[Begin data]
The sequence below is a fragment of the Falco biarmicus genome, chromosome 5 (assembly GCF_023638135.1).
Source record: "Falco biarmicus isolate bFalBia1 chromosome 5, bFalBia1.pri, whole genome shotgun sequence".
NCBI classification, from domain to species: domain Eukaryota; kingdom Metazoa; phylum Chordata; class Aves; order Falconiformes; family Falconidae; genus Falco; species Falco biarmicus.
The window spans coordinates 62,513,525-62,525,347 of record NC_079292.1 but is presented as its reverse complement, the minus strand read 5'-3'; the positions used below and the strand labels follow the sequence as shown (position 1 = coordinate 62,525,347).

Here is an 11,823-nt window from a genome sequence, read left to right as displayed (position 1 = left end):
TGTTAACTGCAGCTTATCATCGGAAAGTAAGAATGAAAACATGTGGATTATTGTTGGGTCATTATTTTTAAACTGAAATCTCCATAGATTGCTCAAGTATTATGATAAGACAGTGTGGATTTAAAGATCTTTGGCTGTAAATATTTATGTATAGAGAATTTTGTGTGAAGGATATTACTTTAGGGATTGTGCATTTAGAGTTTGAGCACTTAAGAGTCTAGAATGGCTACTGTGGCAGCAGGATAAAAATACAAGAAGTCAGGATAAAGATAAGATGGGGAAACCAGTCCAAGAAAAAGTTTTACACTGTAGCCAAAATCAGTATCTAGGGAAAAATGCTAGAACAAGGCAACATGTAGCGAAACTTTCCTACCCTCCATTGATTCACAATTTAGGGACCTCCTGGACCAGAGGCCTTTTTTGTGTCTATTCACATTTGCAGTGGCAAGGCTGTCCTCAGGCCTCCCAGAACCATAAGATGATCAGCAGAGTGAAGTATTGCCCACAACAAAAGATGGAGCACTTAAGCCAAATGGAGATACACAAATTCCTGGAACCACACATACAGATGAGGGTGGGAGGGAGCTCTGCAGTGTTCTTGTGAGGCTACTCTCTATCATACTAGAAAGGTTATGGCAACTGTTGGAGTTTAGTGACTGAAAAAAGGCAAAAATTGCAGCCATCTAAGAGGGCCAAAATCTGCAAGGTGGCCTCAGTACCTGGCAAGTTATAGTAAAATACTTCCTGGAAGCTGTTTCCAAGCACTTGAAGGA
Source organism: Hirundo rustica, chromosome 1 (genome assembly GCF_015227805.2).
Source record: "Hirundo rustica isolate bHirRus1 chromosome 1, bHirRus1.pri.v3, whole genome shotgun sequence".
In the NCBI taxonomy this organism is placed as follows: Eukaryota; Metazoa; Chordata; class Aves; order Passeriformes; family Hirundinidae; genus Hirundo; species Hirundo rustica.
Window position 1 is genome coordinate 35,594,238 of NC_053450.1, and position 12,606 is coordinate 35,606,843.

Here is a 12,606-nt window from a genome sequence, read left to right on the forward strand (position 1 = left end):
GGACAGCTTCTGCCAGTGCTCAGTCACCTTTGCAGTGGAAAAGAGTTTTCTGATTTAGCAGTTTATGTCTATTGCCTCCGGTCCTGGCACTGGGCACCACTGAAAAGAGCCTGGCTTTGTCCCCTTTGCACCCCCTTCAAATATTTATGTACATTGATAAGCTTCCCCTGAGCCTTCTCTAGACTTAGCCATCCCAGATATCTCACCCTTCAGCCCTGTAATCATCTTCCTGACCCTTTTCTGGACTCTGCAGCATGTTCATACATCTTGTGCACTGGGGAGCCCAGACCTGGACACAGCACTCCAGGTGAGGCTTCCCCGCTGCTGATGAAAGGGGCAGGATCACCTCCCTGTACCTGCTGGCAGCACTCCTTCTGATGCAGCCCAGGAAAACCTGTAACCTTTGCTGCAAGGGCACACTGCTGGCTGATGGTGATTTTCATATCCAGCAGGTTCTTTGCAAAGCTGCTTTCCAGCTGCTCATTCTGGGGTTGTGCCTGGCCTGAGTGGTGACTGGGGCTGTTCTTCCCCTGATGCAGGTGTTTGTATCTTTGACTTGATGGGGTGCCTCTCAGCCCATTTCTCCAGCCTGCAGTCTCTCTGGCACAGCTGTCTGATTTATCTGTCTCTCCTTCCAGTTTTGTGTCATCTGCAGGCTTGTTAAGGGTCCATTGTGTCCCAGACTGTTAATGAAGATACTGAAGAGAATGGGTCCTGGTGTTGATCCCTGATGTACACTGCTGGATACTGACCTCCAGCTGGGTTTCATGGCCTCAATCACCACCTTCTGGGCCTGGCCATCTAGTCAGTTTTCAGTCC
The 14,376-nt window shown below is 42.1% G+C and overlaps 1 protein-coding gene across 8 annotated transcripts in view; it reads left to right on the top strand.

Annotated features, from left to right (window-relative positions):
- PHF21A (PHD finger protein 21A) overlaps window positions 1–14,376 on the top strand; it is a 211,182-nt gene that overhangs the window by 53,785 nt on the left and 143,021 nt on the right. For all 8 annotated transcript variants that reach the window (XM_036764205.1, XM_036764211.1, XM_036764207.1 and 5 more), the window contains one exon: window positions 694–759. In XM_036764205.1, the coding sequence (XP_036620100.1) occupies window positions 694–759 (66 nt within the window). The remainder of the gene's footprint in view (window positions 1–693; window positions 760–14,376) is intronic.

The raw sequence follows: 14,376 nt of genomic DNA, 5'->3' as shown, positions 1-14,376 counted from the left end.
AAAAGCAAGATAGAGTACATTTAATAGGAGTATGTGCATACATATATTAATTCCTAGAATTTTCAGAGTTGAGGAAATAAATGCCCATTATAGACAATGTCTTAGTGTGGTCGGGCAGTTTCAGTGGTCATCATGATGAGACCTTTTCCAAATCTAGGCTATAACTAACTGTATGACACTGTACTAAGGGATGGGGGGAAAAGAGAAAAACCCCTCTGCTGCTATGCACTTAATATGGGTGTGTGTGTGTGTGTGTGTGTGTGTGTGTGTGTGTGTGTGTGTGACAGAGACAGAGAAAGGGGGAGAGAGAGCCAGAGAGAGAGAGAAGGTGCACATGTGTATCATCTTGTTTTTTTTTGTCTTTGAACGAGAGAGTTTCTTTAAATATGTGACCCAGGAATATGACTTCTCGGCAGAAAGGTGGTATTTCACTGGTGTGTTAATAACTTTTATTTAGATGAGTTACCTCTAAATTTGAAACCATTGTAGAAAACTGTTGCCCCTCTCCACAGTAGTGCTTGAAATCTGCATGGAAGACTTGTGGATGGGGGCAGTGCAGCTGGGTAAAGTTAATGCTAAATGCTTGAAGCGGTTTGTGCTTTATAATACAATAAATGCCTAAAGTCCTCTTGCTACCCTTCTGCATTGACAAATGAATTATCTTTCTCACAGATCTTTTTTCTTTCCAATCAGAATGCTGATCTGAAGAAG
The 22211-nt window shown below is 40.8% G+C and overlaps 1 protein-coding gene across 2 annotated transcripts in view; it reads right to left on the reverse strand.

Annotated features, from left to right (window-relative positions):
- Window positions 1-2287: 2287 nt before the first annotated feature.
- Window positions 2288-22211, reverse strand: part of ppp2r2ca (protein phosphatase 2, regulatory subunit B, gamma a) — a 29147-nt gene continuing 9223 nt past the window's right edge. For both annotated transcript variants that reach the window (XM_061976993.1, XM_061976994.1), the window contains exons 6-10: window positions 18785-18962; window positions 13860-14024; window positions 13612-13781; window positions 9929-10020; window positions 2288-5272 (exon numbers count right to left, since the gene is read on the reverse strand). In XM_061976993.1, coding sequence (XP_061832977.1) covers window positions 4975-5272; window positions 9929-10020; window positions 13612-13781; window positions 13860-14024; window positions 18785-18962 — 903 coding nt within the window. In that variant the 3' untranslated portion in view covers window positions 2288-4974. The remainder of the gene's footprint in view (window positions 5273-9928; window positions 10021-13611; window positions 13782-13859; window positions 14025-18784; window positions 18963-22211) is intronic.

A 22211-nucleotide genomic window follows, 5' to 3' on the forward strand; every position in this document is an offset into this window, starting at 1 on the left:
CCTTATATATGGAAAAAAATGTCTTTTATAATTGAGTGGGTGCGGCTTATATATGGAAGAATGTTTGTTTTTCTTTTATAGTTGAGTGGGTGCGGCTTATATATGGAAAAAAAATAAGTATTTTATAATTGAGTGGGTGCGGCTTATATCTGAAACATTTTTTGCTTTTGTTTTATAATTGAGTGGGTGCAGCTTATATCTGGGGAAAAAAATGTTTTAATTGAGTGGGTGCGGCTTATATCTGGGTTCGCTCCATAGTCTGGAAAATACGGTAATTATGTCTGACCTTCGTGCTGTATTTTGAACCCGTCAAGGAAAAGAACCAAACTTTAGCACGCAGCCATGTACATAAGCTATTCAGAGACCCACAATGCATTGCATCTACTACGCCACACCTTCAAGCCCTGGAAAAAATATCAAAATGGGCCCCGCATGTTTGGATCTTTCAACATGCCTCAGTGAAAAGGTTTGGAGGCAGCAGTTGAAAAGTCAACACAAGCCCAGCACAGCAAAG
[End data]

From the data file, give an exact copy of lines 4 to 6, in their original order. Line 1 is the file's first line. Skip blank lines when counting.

The window spans coordinates 62,513,525-62,525,347 of record NC_079292.1 but is presented as its reverse complement, the minus strand read 5'-3'; the positions used below and the strand labels follow the sequence as shown (position 1 = coordinate 62,525,347).

Here is an 11,823-nt window from a genome sequence, read left to right as displayed (position 1 = left end):
TGTTAACTGCAGCTTATCATCGGAAAGTAAGAATGAAAACATGTGGATTATTGTTGGGTCATTATTTTTAAACTGAAATCTCCATAGATTGCTCAAGTATTATGATAAGACAGTGTGGATTTAAAGATCTTTGGCTGTAAATATTTATGTATAGAGAATTTTGTGTGAAGGATATTACTTTAGGGATTGTGCATTTAGAGTTTGAGCACTTAAGAGTCTAGAATGGCTACTGTGGCAGCAGGATAAAAATACAAGAAGTCAGGATAAAGATAAGATGGGGAAACCAGTCCAAGAAAAAGTTTTACACTGTAGCCAAAATCAGTATCTAGGGAAAAATGCTAGAACAAGGCAACATGTAGCGAAACTTTCCTACCCTCCATTGATTCACAATTTAGGGACCTCCTGGACCAGAGGCCTTTTTTGTGTCTATTCACATTTGCAGTGGCAAGGCTGTCCTCAGGCCTCCCAGAACCATAAGATGATCAGCAGAGTGAAGTATTGCCCACAACAAAAGATGGAGCACTTAAGCCAAATGGAGATACACAAATTCCTGGAACCACACATACAGATGAGGGTGGGAGGGAGCTCTGCAGTGTTCTTGTGAGGCTACTCTCTATCATACTAGAAAGGTTATGGCAACTGTTGGAGTTTAGTGACTGAAAAAAGGCAAAAATTGCAGCCATCTAAGAGGGCCAAAATCTGCAAGGTGGCCTCAGTACCTGGCAAGTTATAGTAAAATACTTCCTGGAAGCTGTTTCCAAGCACTTGAAGGA